Buenos Aires Governor and presidential front-runner Daniel Scioli cuts short his trip to Italy to coordinate the emergency response to the capital, where flooding is in its seventh straight day. Gavino Garay reports.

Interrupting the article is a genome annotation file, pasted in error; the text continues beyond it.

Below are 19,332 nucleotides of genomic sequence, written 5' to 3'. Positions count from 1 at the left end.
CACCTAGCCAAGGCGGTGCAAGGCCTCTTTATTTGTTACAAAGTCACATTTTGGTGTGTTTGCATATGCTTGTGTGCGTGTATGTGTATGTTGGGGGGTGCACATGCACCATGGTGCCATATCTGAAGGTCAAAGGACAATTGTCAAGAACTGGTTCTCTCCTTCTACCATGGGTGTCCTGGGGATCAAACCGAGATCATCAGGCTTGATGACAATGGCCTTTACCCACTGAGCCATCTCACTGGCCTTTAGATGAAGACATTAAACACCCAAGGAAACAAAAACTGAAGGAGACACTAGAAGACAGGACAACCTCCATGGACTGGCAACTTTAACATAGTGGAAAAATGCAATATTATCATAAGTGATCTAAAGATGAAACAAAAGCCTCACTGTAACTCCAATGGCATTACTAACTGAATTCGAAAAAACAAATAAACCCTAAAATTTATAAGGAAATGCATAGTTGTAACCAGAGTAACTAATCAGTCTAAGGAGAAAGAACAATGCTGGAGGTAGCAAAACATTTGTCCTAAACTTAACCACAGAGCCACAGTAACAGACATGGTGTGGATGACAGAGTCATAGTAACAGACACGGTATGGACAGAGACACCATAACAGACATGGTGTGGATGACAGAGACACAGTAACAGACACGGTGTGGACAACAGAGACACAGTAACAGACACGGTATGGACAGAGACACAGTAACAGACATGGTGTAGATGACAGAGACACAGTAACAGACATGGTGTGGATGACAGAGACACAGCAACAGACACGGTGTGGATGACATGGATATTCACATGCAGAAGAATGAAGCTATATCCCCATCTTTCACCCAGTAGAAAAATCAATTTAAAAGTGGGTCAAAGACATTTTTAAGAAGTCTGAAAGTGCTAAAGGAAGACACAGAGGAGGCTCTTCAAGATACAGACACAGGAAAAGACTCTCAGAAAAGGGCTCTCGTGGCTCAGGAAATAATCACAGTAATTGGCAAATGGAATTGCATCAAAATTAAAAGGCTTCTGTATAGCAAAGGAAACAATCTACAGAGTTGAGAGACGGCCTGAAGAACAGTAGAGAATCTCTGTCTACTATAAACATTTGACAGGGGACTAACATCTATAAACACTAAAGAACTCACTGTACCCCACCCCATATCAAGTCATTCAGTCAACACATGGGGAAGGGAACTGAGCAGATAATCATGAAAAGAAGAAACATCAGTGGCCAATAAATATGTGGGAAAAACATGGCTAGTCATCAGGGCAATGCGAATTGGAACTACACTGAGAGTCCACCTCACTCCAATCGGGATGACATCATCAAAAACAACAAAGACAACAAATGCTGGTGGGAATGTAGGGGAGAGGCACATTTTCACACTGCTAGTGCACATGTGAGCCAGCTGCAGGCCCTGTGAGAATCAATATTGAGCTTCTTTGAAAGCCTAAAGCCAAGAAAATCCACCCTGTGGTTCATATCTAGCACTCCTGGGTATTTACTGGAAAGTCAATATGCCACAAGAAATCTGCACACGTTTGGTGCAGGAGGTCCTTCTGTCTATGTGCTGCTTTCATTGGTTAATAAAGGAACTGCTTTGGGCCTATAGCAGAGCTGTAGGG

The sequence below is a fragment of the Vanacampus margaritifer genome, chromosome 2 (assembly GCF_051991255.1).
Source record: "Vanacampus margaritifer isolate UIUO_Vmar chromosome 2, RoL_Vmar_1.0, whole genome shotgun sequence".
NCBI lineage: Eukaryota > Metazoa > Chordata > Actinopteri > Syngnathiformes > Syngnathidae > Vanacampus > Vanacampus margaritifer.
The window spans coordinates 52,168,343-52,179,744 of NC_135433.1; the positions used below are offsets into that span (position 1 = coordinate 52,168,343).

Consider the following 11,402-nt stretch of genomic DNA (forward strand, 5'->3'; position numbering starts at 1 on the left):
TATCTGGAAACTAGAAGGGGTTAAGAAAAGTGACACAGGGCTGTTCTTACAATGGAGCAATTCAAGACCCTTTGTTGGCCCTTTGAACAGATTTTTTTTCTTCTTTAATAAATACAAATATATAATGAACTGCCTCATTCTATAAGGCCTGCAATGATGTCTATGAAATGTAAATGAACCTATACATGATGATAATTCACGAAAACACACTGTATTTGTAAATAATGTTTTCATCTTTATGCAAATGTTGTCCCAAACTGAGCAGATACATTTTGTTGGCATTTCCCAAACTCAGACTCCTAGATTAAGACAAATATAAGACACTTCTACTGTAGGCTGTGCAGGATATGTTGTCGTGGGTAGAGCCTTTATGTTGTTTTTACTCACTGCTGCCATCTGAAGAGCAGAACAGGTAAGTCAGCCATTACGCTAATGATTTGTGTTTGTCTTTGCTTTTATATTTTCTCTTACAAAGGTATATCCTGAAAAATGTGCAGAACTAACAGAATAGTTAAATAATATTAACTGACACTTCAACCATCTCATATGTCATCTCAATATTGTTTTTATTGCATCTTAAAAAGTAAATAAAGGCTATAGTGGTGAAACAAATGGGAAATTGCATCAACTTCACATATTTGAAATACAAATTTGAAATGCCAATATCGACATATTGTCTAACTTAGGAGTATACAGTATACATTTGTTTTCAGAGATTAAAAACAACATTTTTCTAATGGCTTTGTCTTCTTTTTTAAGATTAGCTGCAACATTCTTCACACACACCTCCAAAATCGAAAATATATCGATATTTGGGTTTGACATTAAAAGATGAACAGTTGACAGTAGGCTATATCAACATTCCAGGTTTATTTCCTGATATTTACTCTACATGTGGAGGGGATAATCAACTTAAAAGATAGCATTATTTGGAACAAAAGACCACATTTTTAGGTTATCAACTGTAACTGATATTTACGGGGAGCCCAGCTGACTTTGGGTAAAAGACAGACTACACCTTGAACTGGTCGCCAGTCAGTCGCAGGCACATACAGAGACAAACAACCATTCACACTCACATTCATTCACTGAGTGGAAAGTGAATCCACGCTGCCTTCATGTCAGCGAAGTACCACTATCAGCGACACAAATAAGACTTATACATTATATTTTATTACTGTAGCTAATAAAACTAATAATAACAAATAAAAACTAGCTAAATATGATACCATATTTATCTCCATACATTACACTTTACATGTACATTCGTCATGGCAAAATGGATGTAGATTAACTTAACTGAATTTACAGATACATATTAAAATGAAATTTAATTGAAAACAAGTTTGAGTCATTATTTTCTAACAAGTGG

Several thousand were forced to abandon their homes, and a number of people were killed in flooding caused by heavy rainfall that has Argentina's capital city underwater. Officials say nearly a foot of rain has come down so far. The town of Salto, northwest of Buenos Aires, is one of the hardest hit areas, where locals say the flooding shows no sign of letting up. (SOUNDBITE) (Spanish) SALTO RESIDENT, SAYING: "The water just came up to the door with the polyurethane barrier but it entered through the iron bars and it doesn't stop." The governor of Buenos Aires and presidential front-runner, Daniel Scioli, has faced criticism over his handling of the situation. He cut short a trip to Italy for work on his prosthetic arm in order to return home to help coordinate flood response. (SOUNDBITE) (Spanish) GOVERNOR OF BUENOS AIRES PROVINCE AND PRESIDENTIAL HOPEFUL DANIEL SCIOLI, SAYING: "First of all, we obviously are facing meteorological phenomena and I'm not here to comment on them or look for excuses or anything - the contrary... What would happen if we didn't have the infrastructure in the scale that it has been built? Does it provide consolation? No, while there are victims the task remains unfinished." But residents angered by the government's reaction say promises aren't enough. (SOUNDBITE) (Spanish) SANFORD RESIDENT, SAYING: "We need them to listen to us, that for once they listen to us or the whole town will die." While Scioli's opponents were quick to criticize his decision to travel to Italy on Tuesday when river banks were bursting, Scioli says his goal right now is to help those in need. But for many, so far, there's little relief in sight.